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escribblings (53304)
Joined 2014-12-31
Not as green as I am cabbage looking.
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Death started 2.5 million years ago. People 3 million years ago: in fun
0 ups, 2m
Is that Michael McIntyre on his latest comedy roadshow?
Rick and Carl Longer in fun
0 ups, 8m
Honestly, it isn't...

It's a recording of Abbot & Costello
From the CDC's own website in politics
2 ups, 10m
Jesus, you still don't get it.

It is a vaccine, and protects against the known strains that they have developed it against.

Yes it mutates, but if we didn't have the vaccines, then infection rates of all types of flu would be far higher than they are now.

People need to stop believing that the flu vaccine is a panacea for all flu viruses. It isn't.

But it is still a vaccine against those strains they have identified.
From the CDC's own website in politics
2 ups, 10m
Mutations to the measles virus in and of themselves have shown to render it ineffective.

As for your polio analogy, research the polio outbreak in the Congo in 2010.

Over 400 verified cases with an almost 50% mortality rate, even amongst those who were vaccinated. This was a vaccine resistant strain of polio.

But hey, you won't believe a word of that because you have your head so far up your own backside you believe your own faeces, and science is bad.
From the CDC's own website in politics
2 ups, 10m
Autocorrupt, apologies for missing 1 spelling.

And you sir, do not understand viruses.

I do not understand them a great deal, but I do know there there are 4 genera of the family Orthomyxoviridae that are classed as Flu. Infuenzavirus A, B, C, & D.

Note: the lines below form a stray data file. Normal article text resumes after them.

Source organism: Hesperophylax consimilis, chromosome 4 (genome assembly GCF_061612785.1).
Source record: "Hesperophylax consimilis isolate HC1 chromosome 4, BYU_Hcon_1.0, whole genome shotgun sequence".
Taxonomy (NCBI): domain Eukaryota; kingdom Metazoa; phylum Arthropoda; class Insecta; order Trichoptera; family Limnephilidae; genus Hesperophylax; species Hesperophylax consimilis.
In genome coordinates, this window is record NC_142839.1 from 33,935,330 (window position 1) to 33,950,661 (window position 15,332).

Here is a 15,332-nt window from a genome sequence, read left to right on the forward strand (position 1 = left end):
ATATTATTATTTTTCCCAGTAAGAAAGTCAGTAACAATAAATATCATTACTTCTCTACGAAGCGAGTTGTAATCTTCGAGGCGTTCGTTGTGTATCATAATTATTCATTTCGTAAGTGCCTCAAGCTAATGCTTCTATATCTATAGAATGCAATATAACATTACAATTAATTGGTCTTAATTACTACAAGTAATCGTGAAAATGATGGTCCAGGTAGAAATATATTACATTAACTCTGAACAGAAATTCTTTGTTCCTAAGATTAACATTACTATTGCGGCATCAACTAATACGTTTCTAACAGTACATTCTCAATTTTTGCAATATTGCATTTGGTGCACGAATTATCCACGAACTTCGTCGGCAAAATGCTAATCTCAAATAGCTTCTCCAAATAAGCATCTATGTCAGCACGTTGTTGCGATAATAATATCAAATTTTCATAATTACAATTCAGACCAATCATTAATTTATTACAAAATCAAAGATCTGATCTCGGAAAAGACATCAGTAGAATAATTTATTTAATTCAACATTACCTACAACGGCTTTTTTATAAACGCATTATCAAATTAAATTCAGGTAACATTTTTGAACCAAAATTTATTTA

Each genus is then subdivided into species, and again subdivided into serotypes.

This latter bit is very important.

The serotype is determined by the antibody response. It is these antibodies that a vaccine is designed to get your body to create. A vaccine for 1 serotype is ineffective against another.

Influenza A, generally find in birds, is subdivided into multiple serotypes, of which 12 are known to affect humans.

H1N1 (1918 Spanish flu, 2009 Swine flu)
H1N2 (endemic in humans, pigs, and birds)
H2N2 (1957 Asian flu)
H3N2 (1968 Hong Kong flu)
H5N1 (2004 Bird flu)

Influenza B is less common, almost exclusively infects humans, and has a slower mutation rate than A. Currently only 1 known serotype. But it does mutate meaning lasting immunity is not possible.

Influenza C is less common again, but affects humans, dogs, and pigs.

Influenza D not yet seen in humans.

The problem is that of mutation. Whilst a vaccine may target a specific serotype, once it's mutated, it's useless and a new vaccine had to be made.